Successful Investing Takes Time, Skill and Good Luck

Successful investing takes time, skill and good luck

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How would your client react if you suggested retaining a money manager with no experience? Better yet, how about one who isn’t licensed to manage money? Better yet than that, what if this money manager has never had a client? Your client would be his first. Out of the question, right?

Well that’s exactly what an investor does when he decides to manage his own money.

Successfully managing money takes years of experience, a great deal of skill and more than a fair amount of luck. It’s a rare client who qualifies. Yes, some clients can do it. Most cannot.

Decisions are emotional. A logical argument, no matter how well presented, is not going to deter a client determined to go it alone. You must stir up his emotions if you are to dissuade him. You must explain to him that having the acumen is half the battle. The other half is divorcing himself from his emotions. He may possess the former. He cannot do the latter. He’d find it easier to manage your money than his.

Let’s talk about the skill part.

How are you at calculating present value, Mr. Client? How about future value? How much money will you need at retirement age? How are you with numbers? Are you going to buy mutual funds or build your own portfolio? Do you believe in index funds? What exactly is proper diversification? Are you going to create an asset allocation model? When should you shift from stocks to bonds? Are you going to ladder your bond portfolios? How do you plan to weight the various assert classes? How are you at avoiding mistakes? You are about to enter the arena, going up against the collective wisdom of Wall Street. Are you insane?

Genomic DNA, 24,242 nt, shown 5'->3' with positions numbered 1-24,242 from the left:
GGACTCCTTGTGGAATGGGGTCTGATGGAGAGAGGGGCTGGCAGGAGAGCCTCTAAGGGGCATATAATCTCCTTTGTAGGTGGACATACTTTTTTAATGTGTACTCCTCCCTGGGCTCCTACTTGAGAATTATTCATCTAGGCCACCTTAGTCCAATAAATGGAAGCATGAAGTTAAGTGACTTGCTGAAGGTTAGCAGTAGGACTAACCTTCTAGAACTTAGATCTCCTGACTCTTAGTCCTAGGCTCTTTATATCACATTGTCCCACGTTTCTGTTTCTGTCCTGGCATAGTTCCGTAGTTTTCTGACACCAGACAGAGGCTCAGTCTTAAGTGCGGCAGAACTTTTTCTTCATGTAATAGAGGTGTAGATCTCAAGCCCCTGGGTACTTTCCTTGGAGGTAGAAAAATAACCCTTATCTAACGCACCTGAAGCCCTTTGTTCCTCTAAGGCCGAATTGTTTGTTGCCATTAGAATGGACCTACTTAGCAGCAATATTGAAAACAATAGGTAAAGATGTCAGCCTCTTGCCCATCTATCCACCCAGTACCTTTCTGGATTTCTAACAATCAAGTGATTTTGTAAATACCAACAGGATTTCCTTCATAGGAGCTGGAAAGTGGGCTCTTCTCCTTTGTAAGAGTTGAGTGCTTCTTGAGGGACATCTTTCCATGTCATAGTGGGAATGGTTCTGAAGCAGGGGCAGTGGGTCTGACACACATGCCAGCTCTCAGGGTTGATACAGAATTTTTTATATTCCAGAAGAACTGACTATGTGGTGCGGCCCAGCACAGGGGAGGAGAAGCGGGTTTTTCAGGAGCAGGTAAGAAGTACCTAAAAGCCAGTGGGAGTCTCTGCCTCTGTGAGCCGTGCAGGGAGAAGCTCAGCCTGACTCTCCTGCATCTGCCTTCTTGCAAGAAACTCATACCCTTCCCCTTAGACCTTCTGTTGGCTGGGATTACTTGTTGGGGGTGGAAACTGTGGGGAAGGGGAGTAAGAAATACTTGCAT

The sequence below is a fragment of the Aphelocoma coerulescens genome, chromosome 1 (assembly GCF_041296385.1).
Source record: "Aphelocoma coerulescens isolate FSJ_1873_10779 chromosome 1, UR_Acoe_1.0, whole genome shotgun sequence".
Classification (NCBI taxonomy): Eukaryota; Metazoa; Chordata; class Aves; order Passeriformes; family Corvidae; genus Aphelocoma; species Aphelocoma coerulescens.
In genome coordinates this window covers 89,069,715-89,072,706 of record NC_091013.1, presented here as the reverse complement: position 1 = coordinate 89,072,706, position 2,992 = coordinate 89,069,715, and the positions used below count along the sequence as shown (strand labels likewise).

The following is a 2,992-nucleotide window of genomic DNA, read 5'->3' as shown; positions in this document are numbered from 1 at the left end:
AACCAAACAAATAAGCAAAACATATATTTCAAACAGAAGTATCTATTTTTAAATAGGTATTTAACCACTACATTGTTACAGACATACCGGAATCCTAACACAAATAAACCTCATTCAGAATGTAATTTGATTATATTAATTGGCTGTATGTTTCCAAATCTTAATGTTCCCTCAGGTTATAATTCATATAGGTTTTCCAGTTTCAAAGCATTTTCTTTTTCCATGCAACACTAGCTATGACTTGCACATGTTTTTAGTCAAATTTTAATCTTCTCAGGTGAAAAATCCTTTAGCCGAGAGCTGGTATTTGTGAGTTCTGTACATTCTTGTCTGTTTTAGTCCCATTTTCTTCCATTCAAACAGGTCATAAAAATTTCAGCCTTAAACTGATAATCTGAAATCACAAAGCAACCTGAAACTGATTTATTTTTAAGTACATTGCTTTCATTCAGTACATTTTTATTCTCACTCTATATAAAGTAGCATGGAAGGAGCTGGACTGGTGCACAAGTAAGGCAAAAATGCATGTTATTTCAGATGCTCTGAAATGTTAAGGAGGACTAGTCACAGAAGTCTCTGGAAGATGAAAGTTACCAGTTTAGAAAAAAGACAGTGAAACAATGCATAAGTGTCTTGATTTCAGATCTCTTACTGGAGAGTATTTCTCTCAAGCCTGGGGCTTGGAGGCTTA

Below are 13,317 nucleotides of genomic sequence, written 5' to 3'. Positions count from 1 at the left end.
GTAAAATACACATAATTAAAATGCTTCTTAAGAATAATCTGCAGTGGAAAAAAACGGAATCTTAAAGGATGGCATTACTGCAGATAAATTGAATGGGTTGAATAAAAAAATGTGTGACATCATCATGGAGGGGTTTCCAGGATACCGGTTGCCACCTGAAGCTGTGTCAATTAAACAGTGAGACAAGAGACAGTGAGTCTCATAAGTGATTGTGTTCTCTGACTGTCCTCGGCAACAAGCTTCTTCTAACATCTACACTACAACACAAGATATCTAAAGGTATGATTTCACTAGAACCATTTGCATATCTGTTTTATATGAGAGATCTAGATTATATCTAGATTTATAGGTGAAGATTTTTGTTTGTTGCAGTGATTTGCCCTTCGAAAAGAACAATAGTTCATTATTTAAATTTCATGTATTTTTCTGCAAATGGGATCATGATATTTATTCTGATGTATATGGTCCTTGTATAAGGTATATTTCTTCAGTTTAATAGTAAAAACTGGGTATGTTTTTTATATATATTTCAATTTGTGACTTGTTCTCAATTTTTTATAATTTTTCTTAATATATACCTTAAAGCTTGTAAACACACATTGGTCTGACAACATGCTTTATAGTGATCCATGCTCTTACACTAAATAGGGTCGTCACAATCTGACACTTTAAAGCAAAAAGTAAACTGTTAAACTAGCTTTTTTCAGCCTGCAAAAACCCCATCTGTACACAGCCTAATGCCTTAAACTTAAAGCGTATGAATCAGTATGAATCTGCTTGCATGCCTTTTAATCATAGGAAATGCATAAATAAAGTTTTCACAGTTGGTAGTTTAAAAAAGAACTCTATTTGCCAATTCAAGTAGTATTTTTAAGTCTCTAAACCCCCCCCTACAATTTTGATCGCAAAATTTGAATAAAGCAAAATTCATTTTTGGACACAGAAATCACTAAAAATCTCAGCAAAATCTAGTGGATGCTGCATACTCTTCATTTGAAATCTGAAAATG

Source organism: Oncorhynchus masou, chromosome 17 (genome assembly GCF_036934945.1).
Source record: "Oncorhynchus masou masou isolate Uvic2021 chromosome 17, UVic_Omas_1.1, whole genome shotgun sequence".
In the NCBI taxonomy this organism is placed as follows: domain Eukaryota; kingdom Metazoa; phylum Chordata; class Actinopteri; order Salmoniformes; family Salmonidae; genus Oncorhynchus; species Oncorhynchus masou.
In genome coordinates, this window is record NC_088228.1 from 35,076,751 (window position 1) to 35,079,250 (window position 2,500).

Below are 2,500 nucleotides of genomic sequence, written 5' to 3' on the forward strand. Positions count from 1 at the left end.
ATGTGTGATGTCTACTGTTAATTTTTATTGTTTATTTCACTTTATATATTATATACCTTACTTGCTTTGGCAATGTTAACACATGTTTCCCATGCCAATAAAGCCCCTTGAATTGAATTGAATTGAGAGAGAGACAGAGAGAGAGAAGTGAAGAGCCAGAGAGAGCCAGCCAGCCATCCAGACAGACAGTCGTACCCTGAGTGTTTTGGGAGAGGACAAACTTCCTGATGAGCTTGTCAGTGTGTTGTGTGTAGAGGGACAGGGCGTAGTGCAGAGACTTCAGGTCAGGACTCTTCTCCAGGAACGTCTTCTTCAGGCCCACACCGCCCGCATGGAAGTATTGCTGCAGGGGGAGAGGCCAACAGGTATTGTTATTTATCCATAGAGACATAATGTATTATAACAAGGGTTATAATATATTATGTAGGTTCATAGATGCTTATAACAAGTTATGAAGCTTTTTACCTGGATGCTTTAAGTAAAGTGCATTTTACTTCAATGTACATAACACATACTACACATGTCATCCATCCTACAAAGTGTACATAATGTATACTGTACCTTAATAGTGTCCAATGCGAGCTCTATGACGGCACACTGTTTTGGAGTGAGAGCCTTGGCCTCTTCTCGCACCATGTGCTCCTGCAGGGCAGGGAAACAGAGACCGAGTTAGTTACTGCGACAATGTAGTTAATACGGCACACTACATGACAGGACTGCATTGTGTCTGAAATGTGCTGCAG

Now let’s discuss the emotional part.

Bailard, Biehl and Kaiser created a behavioral model based on a combination of method of action and level of confidence. Where will you put yourself, Mrs. Client? Are you risk averse, focused on capital preservation? Do you feel adventurous? Do you prefer to buy the favorite stocks at the time? Are you careful? Are you confident? Are you a little bit of all these things? Can you resist being compulsive? Will you get paralyzed by mountains of data? Which should you cut loose, your winners or your losers? Are you strong enough emotionally to be the first investor in history to get out of a bad market and get back in at the right time? (Wait, that may not be the emotional part. That may be the luck part). Can you resist temptation? Are you an old hand at media hype? How about fear? Do you do fear well? Can you tamp down your regret?

You see, Mr. Client, your money is lost before you realize it.

By the time you realize you need to act, it’s too late. That’s the killer problem. By the time you read on the wire services about the bad news, you’ve already lost your money. It’s the lag time that kills you.

You know, Mr. Client, forget what I just said. Forget the drudgery of sitting in front of your computer all day. Let me instead borrow a line from Dirty Harry.

Mr. Client, do you feel lucky? I’ll tell you why I ask.

Because the minute you decide to manage your own money, you’re betting you’re good at it. Are you willing to bet the welfare and security of your family that you are good at it?

You’re not just running your own account, Mrs. Client. You’re most likely hocking your future.

If you liked this post, check out Don’s CD “Simple Truths for Investors” – Don Connelly reminds individual investors that even though the world is constantly changing, the reasons for investing stay the same.

Simple Truths for Investors CD

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